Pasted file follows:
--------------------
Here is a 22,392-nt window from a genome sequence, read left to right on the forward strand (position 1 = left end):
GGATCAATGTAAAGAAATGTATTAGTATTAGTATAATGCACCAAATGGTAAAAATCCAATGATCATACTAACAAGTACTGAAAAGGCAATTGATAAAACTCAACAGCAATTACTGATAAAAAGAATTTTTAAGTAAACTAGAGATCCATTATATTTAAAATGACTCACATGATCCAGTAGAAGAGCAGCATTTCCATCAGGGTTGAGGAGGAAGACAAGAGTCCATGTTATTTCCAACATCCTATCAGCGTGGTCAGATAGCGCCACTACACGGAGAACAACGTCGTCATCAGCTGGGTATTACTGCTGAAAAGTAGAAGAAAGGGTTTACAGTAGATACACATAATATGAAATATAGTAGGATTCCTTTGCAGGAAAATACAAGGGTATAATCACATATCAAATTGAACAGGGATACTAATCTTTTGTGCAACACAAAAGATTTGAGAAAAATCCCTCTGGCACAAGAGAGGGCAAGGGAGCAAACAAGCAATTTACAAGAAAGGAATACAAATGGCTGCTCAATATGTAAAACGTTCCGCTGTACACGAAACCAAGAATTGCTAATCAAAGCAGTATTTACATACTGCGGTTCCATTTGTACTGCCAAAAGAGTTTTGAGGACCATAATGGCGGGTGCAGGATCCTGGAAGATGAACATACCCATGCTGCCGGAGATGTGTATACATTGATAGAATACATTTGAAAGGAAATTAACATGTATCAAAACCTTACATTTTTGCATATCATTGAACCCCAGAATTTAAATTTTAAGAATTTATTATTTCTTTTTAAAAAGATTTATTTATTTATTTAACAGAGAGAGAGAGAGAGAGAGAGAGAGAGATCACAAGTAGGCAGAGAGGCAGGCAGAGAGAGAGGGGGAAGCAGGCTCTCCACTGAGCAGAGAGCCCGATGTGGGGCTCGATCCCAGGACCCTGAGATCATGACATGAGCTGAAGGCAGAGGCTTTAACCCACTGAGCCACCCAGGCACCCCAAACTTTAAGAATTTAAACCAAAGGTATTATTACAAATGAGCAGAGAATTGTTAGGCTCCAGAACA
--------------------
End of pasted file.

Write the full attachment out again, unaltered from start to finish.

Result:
Here is a 22,392-nt window from a genome sequence, read left to right on the forward strand (position 1 = left end):
GGATCAATGTAAAGAAATGTATTAGTATTAGTATAATGCACCAAATGGTAAAAATCCAATGATCATACTAACAAGTACTGAAAAGGCAATTGATAAAACTCAACAGCAATTACTGATAAAAAGAATTTTTAAGTAAACTAGAGATCCATTATATTTAAAATGACTCACATGATCCAGTAGAAGAGCAGCATTTCCATCAGGGTTGAGGAGGAAGACAAGAGTCCATGTTATTTCCAACATCCTATCAGCGTGGTCAGATAGCGCCACTACACGGAGAACAACGTCGTCATCAGCTGGGTATTACTGCTGAAAAGTAGAAGAAAGGGTTTACAGTAGATACACATAATATGAAATATAGTAGGATTCCTTTGCAGGAAAATACAAGGGTATAATCACATATCAAATTGAACAGGGATACTAATCTTTTGTGCAACACAAAAGATTTGAGAAAAATCCCTCTGGCACAAGAGAGGGCAAGGGAGCAAACAAGCAATTTACAAGAAAGGAATACAAATGGCTGCTCAATATGTAAAACGTTCCGCTGTACACGAAACCAAGAATTGCTAATCAAAGCAGTATTTACATACTGCGGTTCCATTTGTACTGCCAAAAGAGTTTTGAGGACCATAATGGCGGGTGCAGGATCCTGGAAGATGAACATACCCATGCTGCCGGAGATGTGTATACATTGATAGAATACATTTGAAAGGAAATTAACATGTATCAAAACCTTACATTTTTGCATATCATTGAACCCCAGAATTTAAATTTTAAGAATTTATTATTTCTTTTTAAAAAGATTTATTTATTTATTTAACAGAGAGAGAGAGAGAGAGAGAGAGAGAGATCACAAGTAGGCAGAGAGGCAGGCAGAGAGAGAGGGGGAAGCAGGCTCTCCACTGAGCAGAGAGCCCGATGTGGGGCTCGATCCCAGGACCCTGAGATCATGACATGAGCTGAAGGCAGAGGCTTTAACCCACTGAGCCACCCAGGCACCCCAAACTTTAAGAATTTAAACCAAAGGTATTATTACAAATGAGCAGAGAATTGTTAGGCTCCAGAACA